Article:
Assets49217817754826447047
Direct investment abroad8101721415102
Portfolio investment91161921221
Other investment283247382010132316
Reserve assets67217262115243529
Liabilities8373121548710558598790
Direct investment28246620474322122425
Portfolio investment2830152293010251515
Other investment26194012303025224948
Debt to liabilities65574563385357525962
Liabilities to assets168344156319116217223135125191
Reserves-to-debt ratio10173819773744796851
Sources: Central Bank of Chile; and IMF.
Sources: Central Bank of Chile; and IMF.

External Debt Sustainability Analysis

Baseline Projections

The baseline scenario prepared by IMF staff assumes a pickup in economic activity over the medium term to close the output gap by 2008. The output growth rate is expected to pick up to 5.5 percent in 2006 before falling back to the growth rate of potential output by 2008. The current account deficit would see a gradual widening from 0.8 percent of GDP in 2002 to 2.5 percent in 2008. Most of the current account deficit would be financed by debt; the baseline has only a modest recovery in net FDI flows reaching about three quarters of the previous decade average level. Nominal external interest rates would increase to 7.0 percent by 2006 and the real exchange rate is projected to be broadly constant over the period. The country risk premium is expected to remain low, at 100–120 basis points.

Under the baseline scenario, total external debt increases from US$41 billion in 2002 to US$57 billion in 2008. The moderate growth in external indebtedness reflects a gradual widening of the current account and some recovery of FDI. The debt-to-GDP ratio is expected to follow a downward path dropping to 54 percent by 2008. The drop in the debt-to GDP ratio is largely driven by the expected pickup in economic activity.

Sensitivity Analysis

Table 6.3 illustrates the sensitivity of the baseline external debt projection to changes in assumptions. Shocks to real output growth, the current account, the GDP deflator in U.S. dollar terms (a proxy for the real exchange rate), and the level of interest rates during 2003–04 are considered, and the magnitude of each shock is set to be twice the historical standard deviation (calculated over the previous 10 years). Using 10-year historical average values would imply a lower debt-to-GDP path falling to 52 percent at the end of the period.

Table 6.3.External Debt Sustainability Framework(In percent of GDP, unless otherwise indicated)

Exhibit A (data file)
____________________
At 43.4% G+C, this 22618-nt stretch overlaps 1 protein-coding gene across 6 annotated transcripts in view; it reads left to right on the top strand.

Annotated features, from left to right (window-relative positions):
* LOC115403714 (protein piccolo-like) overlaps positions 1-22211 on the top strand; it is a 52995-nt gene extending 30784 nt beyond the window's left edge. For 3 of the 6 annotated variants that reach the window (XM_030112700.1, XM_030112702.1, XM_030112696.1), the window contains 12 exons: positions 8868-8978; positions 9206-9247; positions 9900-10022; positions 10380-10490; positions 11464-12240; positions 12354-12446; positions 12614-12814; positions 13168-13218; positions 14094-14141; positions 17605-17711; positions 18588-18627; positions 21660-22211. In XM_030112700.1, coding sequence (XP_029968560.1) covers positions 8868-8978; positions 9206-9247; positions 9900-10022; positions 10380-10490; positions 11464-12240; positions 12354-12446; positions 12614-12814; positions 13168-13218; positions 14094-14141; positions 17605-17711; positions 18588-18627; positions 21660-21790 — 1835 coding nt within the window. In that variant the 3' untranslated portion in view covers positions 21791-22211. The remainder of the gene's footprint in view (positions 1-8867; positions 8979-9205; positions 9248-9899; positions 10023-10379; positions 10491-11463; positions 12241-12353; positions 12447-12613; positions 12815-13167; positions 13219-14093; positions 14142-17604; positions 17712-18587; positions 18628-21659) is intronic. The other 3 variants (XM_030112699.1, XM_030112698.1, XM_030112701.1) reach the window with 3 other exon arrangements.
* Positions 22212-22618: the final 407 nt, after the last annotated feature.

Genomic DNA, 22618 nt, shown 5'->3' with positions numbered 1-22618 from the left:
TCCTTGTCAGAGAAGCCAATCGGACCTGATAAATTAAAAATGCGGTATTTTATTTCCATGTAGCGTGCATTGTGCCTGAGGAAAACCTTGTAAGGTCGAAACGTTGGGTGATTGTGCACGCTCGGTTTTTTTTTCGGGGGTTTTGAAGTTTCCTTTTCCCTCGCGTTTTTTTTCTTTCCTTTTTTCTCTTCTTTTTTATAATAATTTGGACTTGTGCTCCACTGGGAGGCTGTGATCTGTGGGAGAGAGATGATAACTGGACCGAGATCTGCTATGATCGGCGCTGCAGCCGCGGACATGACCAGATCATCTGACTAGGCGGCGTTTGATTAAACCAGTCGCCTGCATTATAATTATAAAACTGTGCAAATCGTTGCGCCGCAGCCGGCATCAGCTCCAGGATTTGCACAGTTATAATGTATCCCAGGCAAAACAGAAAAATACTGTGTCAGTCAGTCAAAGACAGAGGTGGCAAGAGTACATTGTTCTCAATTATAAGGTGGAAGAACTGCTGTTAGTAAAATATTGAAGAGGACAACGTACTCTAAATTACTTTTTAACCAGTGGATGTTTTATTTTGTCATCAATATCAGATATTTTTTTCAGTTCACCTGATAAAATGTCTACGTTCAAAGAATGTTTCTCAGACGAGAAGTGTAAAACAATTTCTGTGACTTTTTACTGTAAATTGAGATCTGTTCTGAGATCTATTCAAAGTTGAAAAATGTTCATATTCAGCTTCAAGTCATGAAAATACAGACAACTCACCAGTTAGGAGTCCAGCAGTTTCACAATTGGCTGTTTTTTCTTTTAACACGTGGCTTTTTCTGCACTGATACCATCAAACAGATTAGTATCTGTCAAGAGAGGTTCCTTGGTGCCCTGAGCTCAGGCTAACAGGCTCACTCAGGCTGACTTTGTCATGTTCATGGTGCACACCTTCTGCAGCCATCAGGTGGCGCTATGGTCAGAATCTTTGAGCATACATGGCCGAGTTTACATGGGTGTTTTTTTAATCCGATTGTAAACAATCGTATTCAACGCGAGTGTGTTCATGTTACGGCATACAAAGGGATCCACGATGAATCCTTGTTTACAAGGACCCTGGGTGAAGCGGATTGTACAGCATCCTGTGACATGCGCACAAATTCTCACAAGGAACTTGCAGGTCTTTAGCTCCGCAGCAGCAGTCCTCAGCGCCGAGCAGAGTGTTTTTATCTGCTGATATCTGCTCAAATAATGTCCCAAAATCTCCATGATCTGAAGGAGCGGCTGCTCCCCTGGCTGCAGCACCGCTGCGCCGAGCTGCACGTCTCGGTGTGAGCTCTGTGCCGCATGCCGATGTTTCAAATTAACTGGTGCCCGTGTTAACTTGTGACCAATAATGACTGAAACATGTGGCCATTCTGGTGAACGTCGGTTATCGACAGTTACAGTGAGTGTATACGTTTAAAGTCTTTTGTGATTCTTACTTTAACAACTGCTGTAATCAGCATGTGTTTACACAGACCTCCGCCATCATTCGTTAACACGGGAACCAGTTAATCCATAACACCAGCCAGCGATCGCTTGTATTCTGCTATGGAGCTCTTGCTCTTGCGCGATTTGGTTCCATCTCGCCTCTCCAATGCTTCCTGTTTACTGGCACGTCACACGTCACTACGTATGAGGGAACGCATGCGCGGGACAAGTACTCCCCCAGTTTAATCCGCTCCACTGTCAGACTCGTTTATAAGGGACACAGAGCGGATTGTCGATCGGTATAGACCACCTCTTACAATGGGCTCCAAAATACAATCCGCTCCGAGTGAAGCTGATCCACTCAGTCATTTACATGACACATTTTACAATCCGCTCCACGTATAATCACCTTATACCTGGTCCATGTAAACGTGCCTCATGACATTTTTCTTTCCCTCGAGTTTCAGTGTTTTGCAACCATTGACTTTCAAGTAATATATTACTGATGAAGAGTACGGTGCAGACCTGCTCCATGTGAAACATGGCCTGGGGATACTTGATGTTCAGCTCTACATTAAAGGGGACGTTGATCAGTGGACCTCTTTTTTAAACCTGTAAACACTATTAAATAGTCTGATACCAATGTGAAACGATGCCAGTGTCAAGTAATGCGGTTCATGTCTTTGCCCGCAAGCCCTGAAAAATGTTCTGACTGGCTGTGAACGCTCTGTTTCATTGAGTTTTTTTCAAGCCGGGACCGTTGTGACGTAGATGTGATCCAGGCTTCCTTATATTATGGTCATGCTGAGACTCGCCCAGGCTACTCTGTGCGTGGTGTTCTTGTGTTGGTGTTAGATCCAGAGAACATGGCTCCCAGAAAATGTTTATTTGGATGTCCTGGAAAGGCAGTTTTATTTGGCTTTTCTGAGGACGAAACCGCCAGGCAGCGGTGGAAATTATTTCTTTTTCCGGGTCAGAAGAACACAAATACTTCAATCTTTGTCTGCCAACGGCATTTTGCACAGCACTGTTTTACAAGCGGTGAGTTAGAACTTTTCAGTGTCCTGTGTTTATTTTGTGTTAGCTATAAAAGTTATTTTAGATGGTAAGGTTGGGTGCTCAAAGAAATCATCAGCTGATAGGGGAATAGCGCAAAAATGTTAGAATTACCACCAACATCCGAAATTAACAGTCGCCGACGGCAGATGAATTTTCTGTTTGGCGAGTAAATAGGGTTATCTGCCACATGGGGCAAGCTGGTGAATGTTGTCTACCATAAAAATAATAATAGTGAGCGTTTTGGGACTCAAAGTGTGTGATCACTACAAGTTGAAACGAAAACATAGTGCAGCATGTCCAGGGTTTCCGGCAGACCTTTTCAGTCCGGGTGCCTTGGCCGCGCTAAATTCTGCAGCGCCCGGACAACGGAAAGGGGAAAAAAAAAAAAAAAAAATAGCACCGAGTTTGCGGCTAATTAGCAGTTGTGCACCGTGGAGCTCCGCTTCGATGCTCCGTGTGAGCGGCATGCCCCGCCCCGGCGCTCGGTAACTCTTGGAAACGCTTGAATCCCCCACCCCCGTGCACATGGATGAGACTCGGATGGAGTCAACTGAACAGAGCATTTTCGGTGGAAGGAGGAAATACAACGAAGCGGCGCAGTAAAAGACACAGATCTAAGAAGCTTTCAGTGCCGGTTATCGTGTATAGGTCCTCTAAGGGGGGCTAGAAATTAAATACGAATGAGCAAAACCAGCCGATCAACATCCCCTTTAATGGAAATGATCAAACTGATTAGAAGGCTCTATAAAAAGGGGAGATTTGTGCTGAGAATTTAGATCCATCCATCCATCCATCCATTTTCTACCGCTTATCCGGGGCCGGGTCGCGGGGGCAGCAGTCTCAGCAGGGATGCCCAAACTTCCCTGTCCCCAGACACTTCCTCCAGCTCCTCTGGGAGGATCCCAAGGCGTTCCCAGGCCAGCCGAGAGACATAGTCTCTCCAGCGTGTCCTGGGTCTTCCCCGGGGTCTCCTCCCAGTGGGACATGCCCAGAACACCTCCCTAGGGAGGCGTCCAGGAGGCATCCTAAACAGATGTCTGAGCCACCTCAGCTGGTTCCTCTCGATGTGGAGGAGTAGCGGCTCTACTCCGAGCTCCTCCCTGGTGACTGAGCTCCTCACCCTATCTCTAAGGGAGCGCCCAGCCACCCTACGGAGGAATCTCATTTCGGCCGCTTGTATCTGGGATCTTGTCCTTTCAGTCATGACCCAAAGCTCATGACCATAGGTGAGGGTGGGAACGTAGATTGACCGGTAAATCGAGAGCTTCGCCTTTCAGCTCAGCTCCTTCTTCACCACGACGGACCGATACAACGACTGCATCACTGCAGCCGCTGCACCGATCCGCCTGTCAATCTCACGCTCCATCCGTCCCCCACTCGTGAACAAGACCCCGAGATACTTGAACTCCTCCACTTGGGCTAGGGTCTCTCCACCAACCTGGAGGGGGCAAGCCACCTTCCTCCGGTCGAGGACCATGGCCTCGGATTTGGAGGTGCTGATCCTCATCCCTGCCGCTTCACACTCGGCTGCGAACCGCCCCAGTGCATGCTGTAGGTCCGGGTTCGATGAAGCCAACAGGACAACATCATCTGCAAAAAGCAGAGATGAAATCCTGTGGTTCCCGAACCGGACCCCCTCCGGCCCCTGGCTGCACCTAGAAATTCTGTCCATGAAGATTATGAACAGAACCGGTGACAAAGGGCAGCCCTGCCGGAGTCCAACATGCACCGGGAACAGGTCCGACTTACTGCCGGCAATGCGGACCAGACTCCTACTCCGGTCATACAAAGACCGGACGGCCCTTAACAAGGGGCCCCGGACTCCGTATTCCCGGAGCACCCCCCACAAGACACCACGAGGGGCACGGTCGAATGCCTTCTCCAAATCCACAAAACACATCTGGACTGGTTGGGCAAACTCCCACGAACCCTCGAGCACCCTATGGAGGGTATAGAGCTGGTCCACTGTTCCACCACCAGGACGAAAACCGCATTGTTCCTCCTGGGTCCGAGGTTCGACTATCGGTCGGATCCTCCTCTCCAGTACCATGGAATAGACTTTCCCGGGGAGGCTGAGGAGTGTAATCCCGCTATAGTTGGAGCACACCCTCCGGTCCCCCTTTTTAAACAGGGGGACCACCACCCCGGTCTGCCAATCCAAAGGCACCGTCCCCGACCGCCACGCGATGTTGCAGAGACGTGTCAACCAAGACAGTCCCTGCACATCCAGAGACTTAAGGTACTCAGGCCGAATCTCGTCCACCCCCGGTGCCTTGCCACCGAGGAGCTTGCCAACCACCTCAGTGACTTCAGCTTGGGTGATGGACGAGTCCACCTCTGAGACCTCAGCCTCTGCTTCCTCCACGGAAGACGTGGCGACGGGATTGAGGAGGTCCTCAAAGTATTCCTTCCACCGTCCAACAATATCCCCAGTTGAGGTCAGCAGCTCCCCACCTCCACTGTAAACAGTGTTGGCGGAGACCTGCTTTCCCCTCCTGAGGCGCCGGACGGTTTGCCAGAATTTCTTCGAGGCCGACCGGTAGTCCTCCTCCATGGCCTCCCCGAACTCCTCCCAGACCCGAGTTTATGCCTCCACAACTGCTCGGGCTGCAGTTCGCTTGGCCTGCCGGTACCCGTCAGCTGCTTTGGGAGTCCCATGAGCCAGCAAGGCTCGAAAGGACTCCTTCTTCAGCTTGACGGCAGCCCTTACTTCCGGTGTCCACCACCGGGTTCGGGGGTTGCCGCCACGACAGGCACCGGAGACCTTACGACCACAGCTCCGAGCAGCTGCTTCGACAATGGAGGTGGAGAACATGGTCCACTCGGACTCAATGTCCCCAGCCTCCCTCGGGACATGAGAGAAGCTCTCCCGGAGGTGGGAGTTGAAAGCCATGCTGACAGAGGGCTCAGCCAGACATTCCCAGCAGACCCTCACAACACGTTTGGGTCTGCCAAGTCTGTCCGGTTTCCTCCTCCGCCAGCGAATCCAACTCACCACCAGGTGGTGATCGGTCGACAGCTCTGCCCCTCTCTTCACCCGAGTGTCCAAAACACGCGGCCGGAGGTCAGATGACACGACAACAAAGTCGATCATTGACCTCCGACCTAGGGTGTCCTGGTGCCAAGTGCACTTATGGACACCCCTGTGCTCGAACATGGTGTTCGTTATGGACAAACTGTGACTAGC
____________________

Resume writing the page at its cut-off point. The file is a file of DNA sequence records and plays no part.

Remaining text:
ActualProjections
20012002200320042005200620072008
I. Baseline Medium-Term Projections
External debt56.561.759.757.255.454.554.054.0
Change in external debt6.85.3−2.1−2.4−1.8−0.9−0.40.0
Identified external debt-creating flows7.07.9−1.9−3.8^. 5−3.3−2.7−2.0
Current account deficit, excluding interest payments−1.0−1.6−1.2−1.2−2.1−1.8−1.4−1.0
Deficit in balance of goods and services−1.7−2.3−2.7−2.3−2.3−1.7−1.2−0.9
Exports33.133.635.736.536.535.935.334.7
Imports31.431.233.034.234.134.234.033.8
Net non-debt-creating capital inflows (negative)0.55.60.50.5−0.8−0.8−0.8−0.7
Net foreign direct investment, equity4.51.73.92.12.01.91.91.7
Net portfolio investment, equity−5.0−7.3−4.3−2.6−1.2−I.I−1.0−1.0
Automatic debt dynamics17.53.9−1.2−3.1−1.7−0.8−0.5−0.3
Contribution from nominal interest rate2.52.31.61.93.23.63.53.5
Contribution from real GDP growth−1.5−1.2−1.8−2.4−2.7−2.8−2.5−2.4
Contribution from price and exchange rate changes26.52.8−1.0−2.6−2.1−1.5−1.5−1.4
Residual, including change in gross foreign assets−0.2−2.6−0.21.42.72.42.22.0
External debt-to-exports ratio (in percent)170.7183.9167.2157.0151.9151.6153.1155.6
Gross external financing need (in billions of U.S. dollars)311.611.611.29.811.612.512.213.0
In percent of GDP17.017.516.112.914.013.912.512.4
Key macroeconomic and external assumptions
Real GDP growth (in percent)2.82.23.14.45.25.55.04.8
Exchange rate appreciation (U.S. dollar value of local currency, change in percent)−15.0−7.8−2.91.30.00.00.00.0
GDP deflator in U.S. dollars (change in percent)−11.5−4.71.74.63.82.92.82.7
Nominal external interest rate (in percent)4.74.02.83.56.07.07.07.0
Growth of exports (U.S. dollar terms, in percent)−3.1−1.211.411.69.26.96.05.9